• 2 Faustus June 12, 2010, 12:10 pm

    This is what happens when you elect a President materially and experientially unqualified for the job. American arrogance and bluster at its worst.

  • 3 Faustus June 12, 2010, 4:35 pm

    Perhaps I ought to have said ‘underqualified’. As it is, David Cameron is little better, conspicuously failing to put any pressure on Obama to tone down his Anglophobic rhetoric, or behave constructively given the importance of BP for British and American investors and pensioners. This is not a good start.

    Interesting perspectives on Alastair Darling – I broadly agree that he was much more competent than critics suggest. He probably had the toughest brief of any chancellor since the 1970s, and I wouldn’t be surprised if figures this week will show that borrowing will be less than predicted.

  • 4 ermine June 14, 2010, 12:34 am

    I’m with you on most of this, however, the Guardian article you refer to says mess in the Niger Delta seems to be largely perpetrated by Shell, which doesn’t appear to be a US company – from their website

    “Shell is a global group of energy and petrochemical companies. Our headquarters are in The Hague, the Netherlands, and our Chief Executive Officer is Peter Voser. The parent company of the Shell group is Royal Dutch Shell plc, which is incorporated in England and Wales.”

    Looks like the lions share of the mess is being done by another UK HQ company 🙁 To be fair, Exxon are mentioned and 40% of the Niger Delta output goes to the US so they’ve hardly got clean hands…

    I love the analogy with Imperial Rome, as they said in those days Pecunia non olet…
    .-= ermine on: Paul McKenna Says He Can Make Me Rich =-.

  • 5 Andrew Hallam June 14, 2010, 4:57 am

    I still think Obama is pretty cool, overall. Who would rather have George W instead?

    So team—I’ve heard your griping, but if there’s a difference between BP’s current price and true intrinsic value, then shouldn’t you all be commending the public slagging and buying shares instead of whining… if you believe in the business? Exxon would have been a fabulous buy in 1985, after the Exxon Valdez spill, right?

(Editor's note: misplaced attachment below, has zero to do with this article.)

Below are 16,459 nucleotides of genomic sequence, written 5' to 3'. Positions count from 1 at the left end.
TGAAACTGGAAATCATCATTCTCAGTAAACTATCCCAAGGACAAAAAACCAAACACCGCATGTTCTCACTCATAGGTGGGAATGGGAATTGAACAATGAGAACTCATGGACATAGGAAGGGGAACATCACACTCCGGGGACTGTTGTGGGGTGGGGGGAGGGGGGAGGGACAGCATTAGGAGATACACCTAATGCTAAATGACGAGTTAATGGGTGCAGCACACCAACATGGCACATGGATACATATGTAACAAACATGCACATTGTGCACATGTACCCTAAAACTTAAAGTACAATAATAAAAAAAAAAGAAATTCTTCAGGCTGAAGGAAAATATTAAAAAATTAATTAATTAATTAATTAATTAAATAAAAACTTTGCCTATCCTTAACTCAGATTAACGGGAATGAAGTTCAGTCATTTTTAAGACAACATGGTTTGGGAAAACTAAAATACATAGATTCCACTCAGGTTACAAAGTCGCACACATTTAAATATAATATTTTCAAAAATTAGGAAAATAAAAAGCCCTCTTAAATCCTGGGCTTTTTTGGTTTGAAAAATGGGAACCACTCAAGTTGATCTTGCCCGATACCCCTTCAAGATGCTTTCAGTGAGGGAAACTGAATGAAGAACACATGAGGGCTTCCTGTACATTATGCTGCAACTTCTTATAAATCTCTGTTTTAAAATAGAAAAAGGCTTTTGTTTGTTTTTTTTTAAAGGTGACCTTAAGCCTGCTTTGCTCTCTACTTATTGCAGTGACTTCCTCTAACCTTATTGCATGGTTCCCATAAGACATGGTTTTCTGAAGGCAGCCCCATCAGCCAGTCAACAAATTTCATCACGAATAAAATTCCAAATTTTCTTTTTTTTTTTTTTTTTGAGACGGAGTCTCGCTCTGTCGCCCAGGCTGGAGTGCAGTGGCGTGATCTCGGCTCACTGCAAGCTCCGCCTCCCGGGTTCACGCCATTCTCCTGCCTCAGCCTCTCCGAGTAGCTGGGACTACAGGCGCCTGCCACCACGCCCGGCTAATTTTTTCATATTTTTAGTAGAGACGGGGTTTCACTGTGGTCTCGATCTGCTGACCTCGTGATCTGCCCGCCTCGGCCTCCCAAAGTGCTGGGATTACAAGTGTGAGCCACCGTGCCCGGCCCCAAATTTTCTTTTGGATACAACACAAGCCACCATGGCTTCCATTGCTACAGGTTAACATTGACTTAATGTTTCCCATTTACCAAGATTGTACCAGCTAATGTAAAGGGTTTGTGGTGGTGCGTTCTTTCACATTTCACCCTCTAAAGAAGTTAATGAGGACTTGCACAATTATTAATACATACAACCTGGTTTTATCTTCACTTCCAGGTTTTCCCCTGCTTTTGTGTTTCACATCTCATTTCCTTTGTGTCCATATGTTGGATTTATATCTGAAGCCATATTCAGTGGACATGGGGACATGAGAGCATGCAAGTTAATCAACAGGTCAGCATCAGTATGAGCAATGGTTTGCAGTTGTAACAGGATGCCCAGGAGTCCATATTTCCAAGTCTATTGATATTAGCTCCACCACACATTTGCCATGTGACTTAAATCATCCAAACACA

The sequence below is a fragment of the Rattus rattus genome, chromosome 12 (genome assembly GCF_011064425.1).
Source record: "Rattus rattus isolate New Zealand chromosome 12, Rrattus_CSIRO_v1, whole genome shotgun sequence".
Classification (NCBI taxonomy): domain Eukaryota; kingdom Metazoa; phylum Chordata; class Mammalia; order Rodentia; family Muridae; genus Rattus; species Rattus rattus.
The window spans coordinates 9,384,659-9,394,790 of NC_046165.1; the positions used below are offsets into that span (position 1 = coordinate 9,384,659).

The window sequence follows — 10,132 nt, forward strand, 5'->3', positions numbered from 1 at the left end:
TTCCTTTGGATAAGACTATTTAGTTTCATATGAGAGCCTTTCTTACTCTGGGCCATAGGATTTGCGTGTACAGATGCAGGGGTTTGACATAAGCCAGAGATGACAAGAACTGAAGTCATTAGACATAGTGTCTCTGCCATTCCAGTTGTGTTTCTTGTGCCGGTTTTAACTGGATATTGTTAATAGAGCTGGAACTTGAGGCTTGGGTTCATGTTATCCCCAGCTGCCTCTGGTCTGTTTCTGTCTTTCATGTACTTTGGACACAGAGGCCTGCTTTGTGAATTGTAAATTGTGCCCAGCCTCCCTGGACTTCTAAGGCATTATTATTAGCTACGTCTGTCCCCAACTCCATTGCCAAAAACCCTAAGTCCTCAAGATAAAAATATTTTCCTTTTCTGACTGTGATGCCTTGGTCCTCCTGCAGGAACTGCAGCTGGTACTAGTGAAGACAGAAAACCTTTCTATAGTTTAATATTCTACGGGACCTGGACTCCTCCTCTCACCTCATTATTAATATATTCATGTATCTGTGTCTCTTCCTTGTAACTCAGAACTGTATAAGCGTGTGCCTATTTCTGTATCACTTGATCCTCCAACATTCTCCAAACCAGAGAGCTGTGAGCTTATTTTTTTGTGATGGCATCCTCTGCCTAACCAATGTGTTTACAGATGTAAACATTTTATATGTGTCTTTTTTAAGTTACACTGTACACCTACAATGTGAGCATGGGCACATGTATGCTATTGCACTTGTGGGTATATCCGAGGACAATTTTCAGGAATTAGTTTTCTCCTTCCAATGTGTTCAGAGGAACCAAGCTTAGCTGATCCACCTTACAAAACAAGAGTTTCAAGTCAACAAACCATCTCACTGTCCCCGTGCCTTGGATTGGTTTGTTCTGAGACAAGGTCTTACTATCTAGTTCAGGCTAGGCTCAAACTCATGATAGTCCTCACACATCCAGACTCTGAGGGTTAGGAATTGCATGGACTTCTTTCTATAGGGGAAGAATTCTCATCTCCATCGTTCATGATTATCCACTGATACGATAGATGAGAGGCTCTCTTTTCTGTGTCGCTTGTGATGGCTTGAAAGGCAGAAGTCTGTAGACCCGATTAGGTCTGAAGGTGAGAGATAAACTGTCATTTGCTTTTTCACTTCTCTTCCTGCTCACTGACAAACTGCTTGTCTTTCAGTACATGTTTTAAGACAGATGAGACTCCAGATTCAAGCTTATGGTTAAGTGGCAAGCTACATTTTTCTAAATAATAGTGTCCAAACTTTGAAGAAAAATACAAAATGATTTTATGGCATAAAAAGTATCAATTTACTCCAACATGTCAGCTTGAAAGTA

On another note, from Singapore, (where I live) you Brits might be surprised at how passionate the country appears to be about their favorite team in the World Cup: England.

    Britain still has an invisible hold on Singapore, and their loyalty here (for the British squad) seems a hell of a lot higher than the press’ loyalty in the UK. What’s up with your press anyway? They’re freak’in ruthless on their sporting heroes. I remember, so thoroughly (and I don’t know why I remember this!) but they lambasted Sebastian Coe prior to the 1984 Olympics. It was especially…well..British, the kinds of things they were saying. Then he went on to repeat as gold medal winner in LA, in the 800 and 1500.

    For Green’s sake, I hope he doesn’t listen to the media sports deprecations coming out of the UK. It certainly won’t help England’s chances.

    As a fellow born in Nottingham, living in Singapore, and holding Canadian and British citizenship, I’m rooting for England all the way!

    Now tell me who’s buying shares in BP!

    Andrew
    .-= Andrew Hallam on: How we keep beating the S&P 500 index—by a very wide margin =-.

  • 6 The Investor June 14, 2010, 12:52 pm

    @Faustus – Yes, borrowing from the OBR has come in under expectations, and the outlook over the next five years is down, too. I wonder if Darling is briefing to get a place in the next Labour shadow cabinet.

  • 7 The Investor June 14, 2010, 12:53 pm

    @Tyro – Every time I turn on the TV and hear a US politician speak about BP, they remind me of Russian politicians with Shell a few years ago. Maybe Noam Chomsky had it right all along (i.e. It’s all in the ear of the beholder!)

  • 8 The Investor June 14, 2010, 12:55 pm

    @ermine – Yes, it does mention Exxon as the source of that recent leak. But agree, Shell is in the mix massively in Nigeria. My point was really just the hypocrisy of saying “Not in our backyard” while implicitly saying it’s fine in someone else’s.

    If the US was rising up against oil use altogether and demanding a great shift towards clean energy on the back of it, I’d have more time for their argument. As things stand, it seems spectacularly arrogant and self-interested.

  • 9 OldPro June 14, 2010, 3:39 pm

    BP shares walloping the FTSE 100 en solo this afternoon…. becoming a crisis turned drama.

  • 10 OldPro June 14, 2010, 3:44 pm

    @Hallam – Always good to hear from the old countries… I was out that way many years ago and had assumed it had gone native. Even Australia seems to be turning Californian if not Japanese whenever I visit. Strip malls… sushi.. progress and fair dos, but the Little Englander perspective of Bournemouth in the sunshine is decades outdated.

    As above and like Monevator himself I’ve got enough BP going on in my collectives to risk loading up.